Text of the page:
I'd look for a more recent model to inform me, but the only ones I can think of are Eritrea and Etheopia (about which I know nothing except that it happened) and the breakup of the USSR (which I don't really think is analagous ... well, maybe. Hmm.).
I don't know how this would affect matters, but Pacifica did offer citizenship to anyone from the US; the offer might have been reciprocated, I'm not sure.
Right now I'm working with a setting that's analogous to the Ohio-West Virginia-Kentucky tri-state region -- close foothills of the Appalachian Mountains, river valleys, etc. My characters are staying in an old stone house that was once the home of a very wealthy family, but has since come into much poorer hands. It's situated near a trading village on a tributary of the country's main river. The house is "circa" 14th century English, with several additions, the most significant of which is a small greenhouse. Right now, we're in a time that's sort of like the 17th-century Netherlands in terms of its science and technology. In a stone house with no windows, or a few small ones, how well would you be able to hear sounds on either side of the walls? I'm thinking rain or sleet from the inside and voices from the outside or between rooms.
How does one keep up a greenhouse without the aid of electricity? It should be facing south, right? In January, is trapped sunlight alone enough to keep an array of plants alive and growing?
How big is it reasonable for such a house to be?
Would an old wine cellar be a good place to dry herbs? Never mind.
Thanks so much!
I suppose that this is a matter of opinion as much as anything else.
I have an urban fantasy I'm working on. One my my characters is a magic junkie. I'm not sure whether it's part of his addiction, but one of the things he's into is bizarre magical body modification. He's had his eyes done--essentially the same effect as permanent colored contacts--and avian wings built in. They're almost purely ornamental, but he's ridiculously vain about them. My only real problem with this is that I boxed myself into writing a scene from his point of view, and I can't quite figure out how he would talk about them.
I know that birds' wings have more or less the same basic anatomical structure as a human arm, but I'm not sure if the language to describe it is the same. Something like "My supracoracoideus hurts" (it's the muscle that does most of the work on take-off) isn't really the type of dialogue you'd expect from a guy who only heard about the procedure and said "Ooh, pretty. Want!" Or anyone who isn't an ornithologist, really. So, what? Does the arm metaphor still hold--"wing-shoulder" and like that? Or could I get away with being lazy and referring to them in terms of "upper/lower wing"?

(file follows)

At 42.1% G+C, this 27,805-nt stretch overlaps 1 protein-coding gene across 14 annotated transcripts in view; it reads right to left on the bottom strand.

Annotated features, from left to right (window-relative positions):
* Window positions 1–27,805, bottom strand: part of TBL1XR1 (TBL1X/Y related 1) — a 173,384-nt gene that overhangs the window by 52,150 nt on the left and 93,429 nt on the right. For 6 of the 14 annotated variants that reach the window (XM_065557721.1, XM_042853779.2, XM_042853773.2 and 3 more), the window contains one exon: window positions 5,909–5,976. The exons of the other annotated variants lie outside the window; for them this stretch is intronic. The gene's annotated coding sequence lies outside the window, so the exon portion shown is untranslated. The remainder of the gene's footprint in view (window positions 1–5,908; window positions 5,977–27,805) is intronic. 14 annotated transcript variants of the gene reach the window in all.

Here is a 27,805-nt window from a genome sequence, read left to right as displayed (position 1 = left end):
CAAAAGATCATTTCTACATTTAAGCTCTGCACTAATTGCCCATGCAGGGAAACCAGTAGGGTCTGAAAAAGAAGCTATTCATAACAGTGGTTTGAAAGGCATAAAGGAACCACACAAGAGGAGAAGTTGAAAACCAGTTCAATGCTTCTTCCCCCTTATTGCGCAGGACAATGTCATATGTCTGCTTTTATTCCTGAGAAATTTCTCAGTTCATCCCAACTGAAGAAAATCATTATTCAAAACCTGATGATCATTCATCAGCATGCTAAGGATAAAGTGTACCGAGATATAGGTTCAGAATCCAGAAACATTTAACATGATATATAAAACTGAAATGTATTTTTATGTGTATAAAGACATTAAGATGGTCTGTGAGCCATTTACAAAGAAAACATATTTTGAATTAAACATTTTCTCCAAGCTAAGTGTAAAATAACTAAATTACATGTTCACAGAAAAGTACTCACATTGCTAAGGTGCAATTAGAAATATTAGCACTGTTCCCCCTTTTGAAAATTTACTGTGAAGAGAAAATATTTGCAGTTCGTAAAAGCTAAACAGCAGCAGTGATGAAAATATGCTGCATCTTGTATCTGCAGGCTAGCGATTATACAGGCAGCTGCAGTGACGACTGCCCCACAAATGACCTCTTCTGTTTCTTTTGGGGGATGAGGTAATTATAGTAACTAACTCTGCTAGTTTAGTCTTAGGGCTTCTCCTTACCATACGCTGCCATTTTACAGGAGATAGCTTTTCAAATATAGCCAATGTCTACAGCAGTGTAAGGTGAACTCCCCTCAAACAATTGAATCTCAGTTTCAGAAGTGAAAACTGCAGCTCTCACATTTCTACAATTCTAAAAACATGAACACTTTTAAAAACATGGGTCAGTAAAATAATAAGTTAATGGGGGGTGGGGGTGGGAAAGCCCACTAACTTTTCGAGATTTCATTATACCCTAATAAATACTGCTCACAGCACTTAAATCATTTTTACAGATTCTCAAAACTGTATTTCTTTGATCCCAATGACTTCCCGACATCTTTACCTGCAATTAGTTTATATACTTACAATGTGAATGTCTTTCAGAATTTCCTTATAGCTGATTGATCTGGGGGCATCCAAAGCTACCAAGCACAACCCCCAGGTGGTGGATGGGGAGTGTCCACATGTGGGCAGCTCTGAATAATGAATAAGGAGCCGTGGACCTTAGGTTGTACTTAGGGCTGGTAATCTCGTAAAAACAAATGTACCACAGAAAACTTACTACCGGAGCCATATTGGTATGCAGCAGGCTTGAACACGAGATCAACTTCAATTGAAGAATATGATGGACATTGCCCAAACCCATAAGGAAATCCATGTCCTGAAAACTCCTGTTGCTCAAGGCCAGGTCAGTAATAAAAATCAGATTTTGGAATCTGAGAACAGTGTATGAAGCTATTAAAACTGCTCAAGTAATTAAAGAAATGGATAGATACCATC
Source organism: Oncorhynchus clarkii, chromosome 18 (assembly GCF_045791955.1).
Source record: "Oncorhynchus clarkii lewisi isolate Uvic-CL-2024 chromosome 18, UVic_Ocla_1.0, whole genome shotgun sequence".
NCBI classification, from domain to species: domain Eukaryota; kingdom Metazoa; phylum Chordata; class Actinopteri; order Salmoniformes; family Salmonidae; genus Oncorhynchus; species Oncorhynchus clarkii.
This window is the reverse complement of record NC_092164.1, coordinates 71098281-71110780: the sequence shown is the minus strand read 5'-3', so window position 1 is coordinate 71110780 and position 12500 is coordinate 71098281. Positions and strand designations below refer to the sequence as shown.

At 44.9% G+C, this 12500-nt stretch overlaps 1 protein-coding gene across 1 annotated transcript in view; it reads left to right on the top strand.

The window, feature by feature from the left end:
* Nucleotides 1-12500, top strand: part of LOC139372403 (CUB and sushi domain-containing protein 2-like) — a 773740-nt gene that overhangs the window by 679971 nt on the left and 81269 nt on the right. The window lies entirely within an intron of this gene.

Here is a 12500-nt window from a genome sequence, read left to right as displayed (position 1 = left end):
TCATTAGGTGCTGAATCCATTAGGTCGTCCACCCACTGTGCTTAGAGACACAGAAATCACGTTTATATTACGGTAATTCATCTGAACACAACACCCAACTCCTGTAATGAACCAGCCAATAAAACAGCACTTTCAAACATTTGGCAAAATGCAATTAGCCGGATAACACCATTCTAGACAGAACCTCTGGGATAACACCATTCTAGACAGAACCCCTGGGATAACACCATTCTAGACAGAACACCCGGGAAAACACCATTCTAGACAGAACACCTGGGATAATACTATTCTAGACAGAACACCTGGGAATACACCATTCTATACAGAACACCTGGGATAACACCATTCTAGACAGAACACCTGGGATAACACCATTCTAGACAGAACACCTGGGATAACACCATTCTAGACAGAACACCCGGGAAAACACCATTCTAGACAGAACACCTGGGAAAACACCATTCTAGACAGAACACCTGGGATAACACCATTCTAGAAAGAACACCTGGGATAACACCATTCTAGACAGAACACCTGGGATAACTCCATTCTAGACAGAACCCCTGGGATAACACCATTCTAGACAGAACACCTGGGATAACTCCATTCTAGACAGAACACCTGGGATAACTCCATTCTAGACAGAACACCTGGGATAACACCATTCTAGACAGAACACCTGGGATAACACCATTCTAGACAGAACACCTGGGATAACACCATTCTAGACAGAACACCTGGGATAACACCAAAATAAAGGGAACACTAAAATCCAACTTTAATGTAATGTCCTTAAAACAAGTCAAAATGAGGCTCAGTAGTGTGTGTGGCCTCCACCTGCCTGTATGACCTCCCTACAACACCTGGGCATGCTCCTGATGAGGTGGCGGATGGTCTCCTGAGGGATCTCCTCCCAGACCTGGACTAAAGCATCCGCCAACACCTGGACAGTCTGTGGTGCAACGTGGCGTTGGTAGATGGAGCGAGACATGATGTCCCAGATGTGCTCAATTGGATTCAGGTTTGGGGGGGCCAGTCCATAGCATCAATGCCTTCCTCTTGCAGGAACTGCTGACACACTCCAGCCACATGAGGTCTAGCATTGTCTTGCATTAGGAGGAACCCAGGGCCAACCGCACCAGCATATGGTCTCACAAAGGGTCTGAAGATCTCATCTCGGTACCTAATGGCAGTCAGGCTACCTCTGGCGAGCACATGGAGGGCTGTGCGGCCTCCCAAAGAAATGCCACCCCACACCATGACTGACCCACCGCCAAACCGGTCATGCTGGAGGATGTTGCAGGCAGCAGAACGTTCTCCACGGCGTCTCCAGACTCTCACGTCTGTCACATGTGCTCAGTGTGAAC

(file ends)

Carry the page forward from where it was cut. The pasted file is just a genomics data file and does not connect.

If my character was commiting suicide, what would be the most painless and easier way to die? She has access to a lot of poisons and a hanging noose but she can't get any weapons.
Thanks in advance!
Two kestyonahs, mes amis. <3
1. If I wanted to find the floor plans to apartments large and grandiose enough to suit a powerful CEO's needs, where should I look? The location of the building itself is inconsequential, unless I might be able to work in something about the view, so I'm not horribly hung up about whichever city this apartment might reside in.
2. In your opinion, what might be most scarring for a child that still lives in the house their parents died in? The blood may have been scrubbed out of the study's floorboards, but what other bad feelings might still be lurking about? The child in question never goes into the particular room they were found in, except when he really needs something kept only there, and I'm pushing for more of a constant, quiet queasiness rather than mind-numbing emotional torture.
Mucho gracias in advance, kittens.
So, you've got a revolutionary, Russian national or of Russian descent, not really important, arrested by a counterespionage agent in 1974 within Canada.
Would he be held in a prison before his trial, and if so, which prison would he be going to?
What last minute problem with his paperwork might cause the counterespionage agent who arrested him to be called down to his temporary holding cell, away from the party above, because the transfer to the prison might be delayed
in order that I can set them up to share an awkward kiss?
What colour could a scar be on someone with dark skin?
I'm thinking very dark skin and a significant scar rather than a neatly healed cut, but any help is better than what I've found so far. I know on my own skin scars will be white or pinkish, but I'm so pale my regular skin barely tans... so I'm not sure if that goes for scars overall.
Let's say a man in late nineteenth-century Paris (1870 or thereabouts) would like to go out at night into dimly-lit streets and possibly dark seedy taverns, and somehow hide half his face, which is rather distinctively disfigured. And let's say he didn't want to wear a half-mask and opera cloak like he usually does ^^;
How could he disguise himself? I only have some idea about late-nineteenth gentlemen's clothes. I'm not sure whether common people would wear any kind of cowled capes, broad-brimmed hats or other things that'd help him go unnoticed in dim light, in places where no-one looks too closely at faces.
So, how can the Phantom of the Opera conduct an investigation among Parisian lowlifes and not get busted for high-profile murder, vandalism and gatecrashing a certain masquerade?